Since the release of Pligg v1.0.2 it has become clear that there are once again some serious security vulnerabilities within the system. This isn’t the first time pligg site owners and their registered users have succumbed to security exploits within the pligg core. Rather than post our own article on this subject we thought it may be nice to show our readers and Pligg what other bloggers are saying about these security vulnerabilities and also Pliggs Developer approach to fixing them.
As you may or not already be aware Pligg v1.0.2 suffers from some security vulnerabilities and has done so since it’s original release as discovered by Russ McRee of Secunia. Pligg acknowledged these original vulnerabilities a few weeks ago 24th Nov to be exact and put out a statement on twitter revealing that it would take them around ten days to fix the vulnerabilities and release v1.03 to the community. This also coincided with Secunia not releasing exact details fo the security holes until today which is a great move for pligg users and gives them a head start on any attacks.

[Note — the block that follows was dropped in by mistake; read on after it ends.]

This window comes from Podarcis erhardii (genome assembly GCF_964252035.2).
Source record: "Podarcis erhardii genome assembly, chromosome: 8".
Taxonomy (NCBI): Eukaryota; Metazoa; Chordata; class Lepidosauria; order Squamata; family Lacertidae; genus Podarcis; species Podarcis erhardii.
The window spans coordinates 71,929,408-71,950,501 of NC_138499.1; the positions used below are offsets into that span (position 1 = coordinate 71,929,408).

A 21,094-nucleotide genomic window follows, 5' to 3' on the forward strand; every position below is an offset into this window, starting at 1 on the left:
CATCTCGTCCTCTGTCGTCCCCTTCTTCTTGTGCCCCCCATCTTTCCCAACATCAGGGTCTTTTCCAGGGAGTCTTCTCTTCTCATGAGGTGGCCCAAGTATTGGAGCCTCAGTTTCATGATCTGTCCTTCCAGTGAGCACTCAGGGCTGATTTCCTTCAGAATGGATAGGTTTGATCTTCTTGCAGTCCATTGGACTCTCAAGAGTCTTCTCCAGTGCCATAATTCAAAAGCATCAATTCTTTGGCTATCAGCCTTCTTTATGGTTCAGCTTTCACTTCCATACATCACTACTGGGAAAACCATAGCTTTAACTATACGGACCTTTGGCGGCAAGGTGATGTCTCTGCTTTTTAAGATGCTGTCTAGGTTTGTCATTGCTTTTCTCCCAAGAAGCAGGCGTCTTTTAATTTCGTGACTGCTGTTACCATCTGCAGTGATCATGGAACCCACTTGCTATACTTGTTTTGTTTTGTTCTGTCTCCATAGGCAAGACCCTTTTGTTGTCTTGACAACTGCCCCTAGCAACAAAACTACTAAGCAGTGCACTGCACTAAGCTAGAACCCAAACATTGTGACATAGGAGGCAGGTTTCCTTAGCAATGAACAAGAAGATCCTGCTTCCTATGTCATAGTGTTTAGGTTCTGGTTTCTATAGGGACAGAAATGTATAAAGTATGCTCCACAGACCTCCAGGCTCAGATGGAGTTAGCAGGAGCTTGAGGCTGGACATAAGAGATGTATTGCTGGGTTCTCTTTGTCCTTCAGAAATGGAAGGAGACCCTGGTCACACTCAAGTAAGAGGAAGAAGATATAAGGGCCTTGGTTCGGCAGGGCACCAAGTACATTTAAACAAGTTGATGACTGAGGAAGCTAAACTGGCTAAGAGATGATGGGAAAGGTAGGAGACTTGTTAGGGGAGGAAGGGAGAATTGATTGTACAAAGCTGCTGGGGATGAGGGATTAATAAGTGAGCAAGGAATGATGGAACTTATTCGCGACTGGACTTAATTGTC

So what are other bloggers saying on this latest Pligg Security Vulnerability topic.
Sean Michael Kerner from internetnews.com has written a highly insightful article yesterday giving his opinion on the latest pligg security scare.
As opposed to many other vendors/projects which typically release an update alongside security advisories, that’s not the case with the new Pligg 1.0.3 release. The full security advisory isn’t coming out until tomorrow (Dec 2) giving Pligg users (and there are a whole lot of them) a running head start on potential attacks.
Read the Entire Article: Open Source digg-clone Pligg plugs security holes
Pligg have now released v1.0.3 to patch some of these security holes, revealed by Secunia.
We realize every CMS system has vulnerabilities found at some point so pligg is no different here, it’s just nice that Secunia gave Pligg a head start to fix them before going public twitter. Whats your opinion on this subject is ten days too long to have your site vulnerable to hacks after the developers have been alerted to them in case a savvy hacker figures out what the holes are.? Let us know.